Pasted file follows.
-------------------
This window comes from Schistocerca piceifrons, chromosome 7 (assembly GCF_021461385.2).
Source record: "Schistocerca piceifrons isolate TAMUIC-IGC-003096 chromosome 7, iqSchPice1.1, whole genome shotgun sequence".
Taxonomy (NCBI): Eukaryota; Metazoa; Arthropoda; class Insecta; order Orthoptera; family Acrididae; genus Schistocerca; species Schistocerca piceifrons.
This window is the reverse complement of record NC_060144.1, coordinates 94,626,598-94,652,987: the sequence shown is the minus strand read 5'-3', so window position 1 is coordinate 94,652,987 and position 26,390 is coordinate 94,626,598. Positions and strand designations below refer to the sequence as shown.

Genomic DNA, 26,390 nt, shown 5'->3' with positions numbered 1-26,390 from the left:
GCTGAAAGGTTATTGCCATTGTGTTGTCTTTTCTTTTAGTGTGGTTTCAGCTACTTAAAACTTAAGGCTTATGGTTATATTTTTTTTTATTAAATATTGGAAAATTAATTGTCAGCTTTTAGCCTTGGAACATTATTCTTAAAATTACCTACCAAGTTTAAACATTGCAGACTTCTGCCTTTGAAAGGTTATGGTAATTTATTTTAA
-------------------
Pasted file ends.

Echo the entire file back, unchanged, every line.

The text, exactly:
This window comes from Schistocerca piceifrons, chromosome 7 (assembly GCF_021461385.2).
Source record: "Schistocerca piceifrons isolate TAMUIC-IGC-003096 chromosome 7, iqSchPice1.1, whole genome shotgun sequence".
Taxonomy (NCBI): Eukaryota; Metazoa; Arthropoda; class Insecta; order Orthoptera; family Acrididae; genus Schistocerca; species Schistocerca piceifrons.
This window is the reverse complement of record NC_060144.1, coordinates 94,626,598-94,652,987: the sequence shown is the minus strand read 5'-3', so window position 1 is coordinate 94,652,987 and position 26,390 is coordinate 94,626,598. Positions and strand designations below refer to the sequence as shown.

Genomic DNA, 26,390 nt, shown 5'->3' with positions numbered 1-26,390 from the left:
GCTGAAAGGTTATTGCCATTGTGTTGTCTTTTCTTTTAGTGTGGTTTCAGCTACTTAAAACTTAAGGCTTATGGTTATATTTTTTTTTATTAAATATTGGAAAATTAATTGTCAGCTTTTAGCCTTGGAACATTATTCTTAAAATTACCTACCAAGTTTAAACATTGCAGACTTCTGCCTTTGAAAGGTTATGGTAATTTATTTTAA